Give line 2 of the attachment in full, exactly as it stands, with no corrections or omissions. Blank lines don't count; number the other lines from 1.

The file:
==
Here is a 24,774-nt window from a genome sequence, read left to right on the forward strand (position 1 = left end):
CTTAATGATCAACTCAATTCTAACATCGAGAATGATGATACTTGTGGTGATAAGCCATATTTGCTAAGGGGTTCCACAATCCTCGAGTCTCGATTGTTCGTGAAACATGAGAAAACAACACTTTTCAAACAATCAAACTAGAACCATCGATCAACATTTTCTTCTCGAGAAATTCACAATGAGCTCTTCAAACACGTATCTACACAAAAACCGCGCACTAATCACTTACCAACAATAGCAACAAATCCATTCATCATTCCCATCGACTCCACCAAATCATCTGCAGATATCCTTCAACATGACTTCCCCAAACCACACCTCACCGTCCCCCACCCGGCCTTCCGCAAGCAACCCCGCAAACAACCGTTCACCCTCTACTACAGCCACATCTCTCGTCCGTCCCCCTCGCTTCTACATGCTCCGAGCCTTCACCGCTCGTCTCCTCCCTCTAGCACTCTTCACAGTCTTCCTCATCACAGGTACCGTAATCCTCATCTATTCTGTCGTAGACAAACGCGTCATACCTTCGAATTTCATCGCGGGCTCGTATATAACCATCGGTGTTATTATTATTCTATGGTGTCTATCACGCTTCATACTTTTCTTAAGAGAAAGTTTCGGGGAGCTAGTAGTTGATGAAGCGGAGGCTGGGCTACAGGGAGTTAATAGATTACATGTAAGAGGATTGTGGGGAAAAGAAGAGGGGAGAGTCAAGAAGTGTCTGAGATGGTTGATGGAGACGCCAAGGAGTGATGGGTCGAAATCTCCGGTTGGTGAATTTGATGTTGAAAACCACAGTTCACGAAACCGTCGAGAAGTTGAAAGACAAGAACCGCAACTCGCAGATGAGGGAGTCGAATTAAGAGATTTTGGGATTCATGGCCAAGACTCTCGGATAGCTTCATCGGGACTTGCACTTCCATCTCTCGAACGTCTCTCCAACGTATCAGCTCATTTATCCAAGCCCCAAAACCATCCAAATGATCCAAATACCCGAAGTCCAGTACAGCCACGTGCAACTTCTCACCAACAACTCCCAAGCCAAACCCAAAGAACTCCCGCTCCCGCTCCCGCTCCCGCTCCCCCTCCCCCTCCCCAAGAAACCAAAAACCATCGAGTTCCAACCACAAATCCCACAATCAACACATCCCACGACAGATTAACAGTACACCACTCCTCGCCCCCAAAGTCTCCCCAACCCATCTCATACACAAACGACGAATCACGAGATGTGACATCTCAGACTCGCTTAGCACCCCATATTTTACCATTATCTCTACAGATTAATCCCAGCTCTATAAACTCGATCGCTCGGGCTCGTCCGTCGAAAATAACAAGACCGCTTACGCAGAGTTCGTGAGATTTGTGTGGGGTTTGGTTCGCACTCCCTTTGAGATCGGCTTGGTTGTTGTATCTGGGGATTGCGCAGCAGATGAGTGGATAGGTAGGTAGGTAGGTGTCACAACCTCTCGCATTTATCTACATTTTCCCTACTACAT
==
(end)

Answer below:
CTTAATGATCAACTCAATTCTAACATCGAGAATGATGATACTTGTGGTGATAAGCCATATTTGCTAAGGGGTTCCACAATCCTCGAGTCTCGATTGTTCGTGAAACATGAGAAAACAACACTTTTCAAACAATCAAACTAGAACCATCGATCAACATTTTCTTCTCGAGAAATTCACAATGAGCTCTTCAAACACGTATCTACACAAAAACCGCGCACTAATCACTTACCAACAATAGCAACAAATCCATTCATCATTCCCATCGACTCCACCAAATCATCTGCAGATATCCTTCAACATGACTTCCCCAAACCACACCTCACCGTCCCCCACCCGGCCTTCCGCAAGCAACCCCGCAAACAACCGTTCACCCTCTACTACAGCCACATCTCTCGTCCGTCCCCCTCGCTTCTACATGCTCCGAGCCTTCACCGCTCGTCTCCTCCCTCTAGCACTCTTCACAGTCTTCCTCATCACAGGTACCGTAATCCTCATCTATTCTGTCGTAGACAAACGCGTCATACCTTCGAATTTCATCGCGGGCTCGTATATAACCATCGGTGTTATTATTATTCTATGGTGTCTATCACGCTTCATACTTTTCTTAAGAGAAAGTTTCGGGGAGCTAGTAGTTGATGAAGCGGAGGCTGGGCTACAGGGAGTTAATAGATTACATGTAAGAGGATTGTGGGGAAAAGAAGAGGGGAGAGTCAAGAAGTGTCTGAGATGGTTGATGGAGACGCCAAGGAGTGATGGGTCGAAATCTCCGGTTGGTGAATTTGATGTTGAAAACCACAGTTCACGAAACCGTCGAGAAGTTGAAAGACAAGAACCGCAACTCGCAGATGAGGGAGTCGAATTAAGAGATTTTGGGATTCATGGCCAAGACTCTCGGATAGCTTCATCGGGACTTGCACTTCCATCTCTCGAACGTCTCTCCAACGTATCAGCTCATTTATCCAAGCCCCAAAACCATCCAAATGATCCAAATACCCGAAGTCCAGTACAGCCACGTGCAACTTCTCACCAACAACTCCCAAGCCAAACCCAAAGAACTCCCGCTCCCGCTCCCGCTCCCGCTCCCCCTCCCCCTCCCCAAGAAACCAAAAACCATCGAGTTCCAACCACAAATCCCACAATCAACACATCCCACGACAGATTAACAGTACACCACTCCTCGCCCCCAAAGTCTCCCCAACCCATCTCATACACAAACGACGAATCACGAGATGTGACATCTCAGACTCGCTTAGCACCCCATATTTTACCATTATCTCTACAGATTAATCCCAGCTCTATAAACTCGATCGCTCGGGCTCGTCCGTCGAAAATAACAAGACCGCTTACGCAGAGTTCGTGAGATTTGTGTGGGGTTTGGTTCGCACTCCCTTTGAGATCGGCTTGGTTGTTGTATCTGGGGATTGCGCAGCAGATGAGTGGATAGGTAGGTAGGTAGGTGTCACAACCTCTCGCATTTATCTACATTTTCCCTACTACAT